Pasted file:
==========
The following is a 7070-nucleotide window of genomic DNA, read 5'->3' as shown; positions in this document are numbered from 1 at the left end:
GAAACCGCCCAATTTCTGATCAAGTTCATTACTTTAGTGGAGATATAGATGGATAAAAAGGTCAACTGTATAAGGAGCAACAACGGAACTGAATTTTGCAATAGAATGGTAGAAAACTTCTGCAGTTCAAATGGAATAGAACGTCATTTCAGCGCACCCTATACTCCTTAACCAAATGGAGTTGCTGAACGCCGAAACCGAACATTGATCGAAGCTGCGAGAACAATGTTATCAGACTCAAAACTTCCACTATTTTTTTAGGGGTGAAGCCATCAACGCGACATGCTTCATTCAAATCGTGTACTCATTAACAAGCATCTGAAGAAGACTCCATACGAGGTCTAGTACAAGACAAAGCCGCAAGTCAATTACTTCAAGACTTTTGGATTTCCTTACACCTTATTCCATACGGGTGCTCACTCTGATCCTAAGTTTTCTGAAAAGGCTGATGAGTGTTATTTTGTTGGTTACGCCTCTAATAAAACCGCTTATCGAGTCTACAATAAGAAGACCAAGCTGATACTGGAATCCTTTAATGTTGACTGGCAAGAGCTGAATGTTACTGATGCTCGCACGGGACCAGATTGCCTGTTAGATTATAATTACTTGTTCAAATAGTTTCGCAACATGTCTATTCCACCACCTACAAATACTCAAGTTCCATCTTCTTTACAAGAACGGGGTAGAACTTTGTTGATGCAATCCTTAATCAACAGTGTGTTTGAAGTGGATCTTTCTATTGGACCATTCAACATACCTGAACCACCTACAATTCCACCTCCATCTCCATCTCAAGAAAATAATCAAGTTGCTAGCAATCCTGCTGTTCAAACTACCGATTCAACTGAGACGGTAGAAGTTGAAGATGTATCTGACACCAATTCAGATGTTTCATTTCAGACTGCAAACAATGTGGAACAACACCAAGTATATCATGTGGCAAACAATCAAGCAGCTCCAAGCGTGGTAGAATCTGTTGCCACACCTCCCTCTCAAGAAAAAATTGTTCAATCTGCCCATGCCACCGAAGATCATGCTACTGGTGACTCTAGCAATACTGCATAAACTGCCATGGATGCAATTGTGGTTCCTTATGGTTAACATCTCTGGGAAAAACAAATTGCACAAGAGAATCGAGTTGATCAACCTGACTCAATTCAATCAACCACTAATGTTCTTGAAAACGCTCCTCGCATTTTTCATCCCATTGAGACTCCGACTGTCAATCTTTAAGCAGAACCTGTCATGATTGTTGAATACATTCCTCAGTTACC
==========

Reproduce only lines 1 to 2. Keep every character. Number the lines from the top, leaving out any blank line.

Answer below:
The following is a 7070-nucleotide window of genomic DNA, read 5'->3' as shown; positions in this document are numbered from 1 at the left end:
GAAACCGCCCAATTTCTGATCAAGTTCATTACTTTAGTGGAGATATAGATGGATAAAAAGGTCAACTGTATAAGGAGCAACAACGGAACTGAATTTTGCAATAGAATGGTAGAAAACTTCTGCAGTTCAAATGGAATAGAACGTCATTTCAGCGCACCCTATACTCCTTAACCAAATGGAGTTGCTGAACGCCGAAACCGAACATTGATCGAAGCTGCGAGAACAATGTTATCAGACTCAAAACTTCCACTATTTTTTTAGGGGTGAAGCCATCAACGCGACATGCTTCATTCAAATCGTGTACTCATTAACAAGCATCTGAAGAAGACTCCATACGAGGTCTAGTACAAGACAAAGCCGCAAGTCAATTACTTCAAGACTTTTGGATTTCCTTACACCTTATTCCATACGGGTGCTCACTCTGATCCTAAGTTTTCTGAAAAGGCTGATGAGTGTTATTTTGTTGGTTACGCCTCTAATAAAACCGCTTATCGAGTCTACAATAAGAAGACCAAGCTGATACTGGAATCCTTTAATGTTGACTGGCAAGAGCTGAATGTTACTGATGCTCGCACGGGACCAGATTGCCTGTTAGATTATAATTACTTGTTCAAATAGTTTCGCAACATGTCTATTCCACCACCTACAAATACTCAAGTTCCATCTTCTTTACAAGAACGGGGTAGAACTTTGTTGATGCAATCCTTAATCAACAGTGTGTTTGAAGTGGATCTTTCTATTGGACCATTCAACATACCTGAACCACCTACAATTCCACCTCCATCTCCATCTCAAGAAAATAATCAAGTTGCTAGCAATCCTGCTGTTCAAACTACCGATTCAACTGAGACGGTAGAAGTTGAAGATGTATCTGACACCAATTCAGATGTTTCATTTCAGACTGCAAACAATGTGGAACAACACCAAGTATATCATGTGGCAAACAATCAAGCAGCTCCAAGCGTGGTAGAATCTGTTGCCACACCTCCCTCTCAAGAAAAAATTGTTCAATCTGCCCATGCCACCGAAGATCATGCTACTGGTGACTCTAGCAATACTGCATAAACTGCCATGGATGCAATTGTGGTTCCTTATGGTTAACATCTCTGGGAAAAACAAATTGCACAAGAGAATCGAGTTGATCAACCTGACTCAATTCAATCAACCACTAATGTTCTTGAAAACGCTCCTCGCATTTTTCATCCCATTGAGACTCCGACTGTCAATCTTTAAGCAGAACCTGTCATGATTGTTGAATACATTCCTCAGTTACC